“All day” headache
The Green Bay Packers’ one-year reprieve from Adrian Peterson is over. The six-time all-pro running back has returned from his 15-game suspension in 2014 and not missed a beat. Peterson, 30, not only leads the NFL in rushing yards (961), but he also has 200 more than second-place Chris Johnson. It has catapulted the Vikings back to the top in total rushing (147.2 yards per game) after finishing 14th a year ago. His production has made a significant difference for second-year quarterback Teddy Bridgewater, who has produced only nine touchdowns (seven passing, two rushing) in nine starts this season. The Packers held Minnesota to 172 yards on 42 carries en route to a pair of victories last season, but realize the game changes with Peterson back. He has rushed for 1,658 yards and 111 touchdowns on 302 carries (5.5 yards per attempt) in 14 regular-season games against the Packers. In his last meeting with Green Bay, Peterson racked up 146 yards on the ground in the infamous 26-26 tie at Lambeau Field on Nov. 24, 2013. Green Bay is 24th in rushing defense (116.2 yards per game) this season. “I’d probably say he’s the best back that I’ve played against,” linebacker Clay Matthews said. “There’s some very good ones in the league right now, but just overall his body of work and what he’s capable of doing, not only between the tackles but on the outside, too. He presents a problem for defenses.”
Seeking a spark
Packers coach Mike McCarthy says he has no plans to resume calling plays on offense, but admitted this week that he has started spending more time on the offensive side of the ball. A month-long slump has forced the Packers to put everything on the table. Some say it has been execution. Others point to a lack of creativity. Whatever the case, the Packers’ offense has been a large disappointment. Already struggling to gain separation, receivers dropped four critical passes in Sunday’s 18-16 loss to Detroit. To make matters worse, quarterback Aaron Rodgers (right shoulder) and four of his starting offensive linemen popped up on the injury report this week. Vikings coach Mike Zimmer is one of the only head coaches in the NFL who still calls his team’s defensive plays. His 4-3 system, known for its productivity with blitz packages, has caused trouble for Rodgers in the past. The NFL’s reigning MVP historically has handled the blitz well, but it recently has been a problem for the Packers with receivers struggling to beat press coverage. Like Carolina and Denver, Detroit frequently challenged the Packers to find an open receiver before five- and six-man rushes could get to Rodgers, who has been sacked 11 times and taken 28 hits during the team’s three-game losing streak. Any production the Packers can get in the run game from either James Starks or the returning Eddie Lacy (groin) will be appreciated. “We’ve seen it for the last several weeks, that teams have had success with it at times, and we’ve had success against it at times,” Packers play-caller Tom Clements said of the blitz. “It’s always a cat-and-mouse game. We’re ready for it.”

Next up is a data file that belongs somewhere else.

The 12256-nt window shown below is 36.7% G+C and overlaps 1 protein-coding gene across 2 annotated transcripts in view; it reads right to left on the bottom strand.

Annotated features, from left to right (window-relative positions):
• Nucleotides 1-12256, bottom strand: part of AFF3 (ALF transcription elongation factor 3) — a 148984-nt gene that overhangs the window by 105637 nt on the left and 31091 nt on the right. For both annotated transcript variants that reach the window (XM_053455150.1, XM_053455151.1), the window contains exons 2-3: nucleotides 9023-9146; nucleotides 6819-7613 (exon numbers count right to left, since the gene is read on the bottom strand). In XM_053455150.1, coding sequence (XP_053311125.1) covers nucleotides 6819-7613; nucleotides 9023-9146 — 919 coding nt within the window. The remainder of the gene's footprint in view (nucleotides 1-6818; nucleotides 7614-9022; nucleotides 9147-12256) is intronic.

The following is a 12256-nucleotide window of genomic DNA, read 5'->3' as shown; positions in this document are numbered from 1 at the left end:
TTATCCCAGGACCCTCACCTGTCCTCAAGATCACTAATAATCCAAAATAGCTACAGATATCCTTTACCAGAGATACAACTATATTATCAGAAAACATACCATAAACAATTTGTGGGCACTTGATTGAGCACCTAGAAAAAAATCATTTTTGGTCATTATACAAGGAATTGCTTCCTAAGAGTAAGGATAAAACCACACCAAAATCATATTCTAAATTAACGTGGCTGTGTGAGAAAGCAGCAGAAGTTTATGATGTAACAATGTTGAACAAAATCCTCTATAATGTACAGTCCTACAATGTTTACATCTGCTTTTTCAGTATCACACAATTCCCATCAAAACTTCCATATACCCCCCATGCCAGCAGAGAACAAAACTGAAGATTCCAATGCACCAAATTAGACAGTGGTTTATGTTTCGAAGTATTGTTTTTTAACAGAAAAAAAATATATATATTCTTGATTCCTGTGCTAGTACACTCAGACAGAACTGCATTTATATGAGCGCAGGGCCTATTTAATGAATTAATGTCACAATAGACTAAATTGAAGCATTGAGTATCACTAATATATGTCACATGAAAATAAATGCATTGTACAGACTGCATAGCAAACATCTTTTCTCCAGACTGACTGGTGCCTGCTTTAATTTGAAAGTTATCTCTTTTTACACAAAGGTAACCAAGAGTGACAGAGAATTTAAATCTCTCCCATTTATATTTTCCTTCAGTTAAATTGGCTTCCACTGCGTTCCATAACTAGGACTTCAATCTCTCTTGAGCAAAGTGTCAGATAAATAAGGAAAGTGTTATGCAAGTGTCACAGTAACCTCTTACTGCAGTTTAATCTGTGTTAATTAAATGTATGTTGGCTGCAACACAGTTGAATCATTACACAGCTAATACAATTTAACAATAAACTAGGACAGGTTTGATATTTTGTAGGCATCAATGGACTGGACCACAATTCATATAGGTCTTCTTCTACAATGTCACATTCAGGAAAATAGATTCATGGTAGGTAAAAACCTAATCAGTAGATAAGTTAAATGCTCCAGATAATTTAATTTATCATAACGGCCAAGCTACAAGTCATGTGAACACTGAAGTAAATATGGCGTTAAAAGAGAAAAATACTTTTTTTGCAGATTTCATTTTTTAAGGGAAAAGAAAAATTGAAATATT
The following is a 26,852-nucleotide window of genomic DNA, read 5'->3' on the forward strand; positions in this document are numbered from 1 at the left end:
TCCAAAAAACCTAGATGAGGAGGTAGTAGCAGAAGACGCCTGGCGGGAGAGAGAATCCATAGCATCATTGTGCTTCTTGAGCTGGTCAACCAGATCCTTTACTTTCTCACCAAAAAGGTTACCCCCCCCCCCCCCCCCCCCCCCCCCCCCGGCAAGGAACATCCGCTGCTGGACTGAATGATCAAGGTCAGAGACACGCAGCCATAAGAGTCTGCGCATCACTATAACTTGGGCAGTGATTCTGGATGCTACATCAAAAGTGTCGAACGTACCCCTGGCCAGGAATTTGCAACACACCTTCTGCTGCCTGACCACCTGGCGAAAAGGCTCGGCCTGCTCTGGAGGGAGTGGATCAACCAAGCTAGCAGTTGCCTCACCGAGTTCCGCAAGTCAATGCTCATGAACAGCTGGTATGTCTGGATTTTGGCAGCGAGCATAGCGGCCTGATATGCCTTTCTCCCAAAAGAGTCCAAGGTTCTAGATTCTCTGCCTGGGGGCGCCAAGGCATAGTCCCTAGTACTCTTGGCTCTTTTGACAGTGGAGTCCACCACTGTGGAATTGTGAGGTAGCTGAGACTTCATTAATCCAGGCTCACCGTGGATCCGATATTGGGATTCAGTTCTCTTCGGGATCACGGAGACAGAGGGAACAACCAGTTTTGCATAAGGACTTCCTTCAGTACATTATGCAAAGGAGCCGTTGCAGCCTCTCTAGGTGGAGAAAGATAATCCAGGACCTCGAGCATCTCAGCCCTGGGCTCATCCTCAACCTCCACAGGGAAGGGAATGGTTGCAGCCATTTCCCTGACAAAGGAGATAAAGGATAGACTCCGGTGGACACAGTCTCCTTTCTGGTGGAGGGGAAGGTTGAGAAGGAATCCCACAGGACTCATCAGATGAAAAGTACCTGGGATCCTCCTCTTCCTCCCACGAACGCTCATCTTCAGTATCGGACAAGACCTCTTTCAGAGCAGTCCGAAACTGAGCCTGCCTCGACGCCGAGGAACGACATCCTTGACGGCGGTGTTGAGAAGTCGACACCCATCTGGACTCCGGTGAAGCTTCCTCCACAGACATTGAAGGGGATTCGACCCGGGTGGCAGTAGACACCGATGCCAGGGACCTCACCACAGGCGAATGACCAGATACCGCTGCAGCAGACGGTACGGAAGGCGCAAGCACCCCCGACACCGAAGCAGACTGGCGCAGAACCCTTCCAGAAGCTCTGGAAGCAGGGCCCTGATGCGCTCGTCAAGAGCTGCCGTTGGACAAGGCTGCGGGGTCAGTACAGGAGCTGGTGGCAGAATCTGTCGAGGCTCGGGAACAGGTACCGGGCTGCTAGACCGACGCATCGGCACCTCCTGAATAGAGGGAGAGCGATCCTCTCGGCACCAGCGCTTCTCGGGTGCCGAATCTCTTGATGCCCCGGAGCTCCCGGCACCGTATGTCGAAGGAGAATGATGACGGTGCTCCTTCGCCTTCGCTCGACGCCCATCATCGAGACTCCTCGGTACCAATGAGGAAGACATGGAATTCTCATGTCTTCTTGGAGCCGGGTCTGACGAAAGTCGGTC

Stefon Diggs has come out of nowhere to emerge as Bridgewater’s favorite perimeter weapon. A fifth-round pick from Maryland, the 6-foot, 191-pound rookie has 30 catches for 507 yards and two touchdowns in six games. What makes him dangerous is that his combination of speed and size allows him to play both inside and on the perimeter without much drop-off at either spot. Quietly, the Vikings have amassed a respectable receiving corps with veteran Mike Wallace, Jarius Wright, former Packers seventh-round draft choice Charles Johnson and Cordarrelle Patterson, their 2013 first-round pick who remains one of the league’s top kickoff returners despite being largely an offensive disappointment. If Diggs keeps up his current pace, he’s on track to be Minnesota’s first 1,000-yard receiver since Sidney Rice in 2009. He’s also hard to bring down, with nine missed tackles forced in six games, according to Pro Football Focus. “He plays with a savvy of a veteran. He doesn’t play like a rookie,” cornerbacks coach Joe Whitt said. “He understands the nuances of grabbing and pulling, and how to gain the separation. He does a nice job. He understands how to cause missed tackles. He’s a lot like Golden Tate in that respect. Golden leads the league and I think he’s in the top 10 or somewhere around there.”
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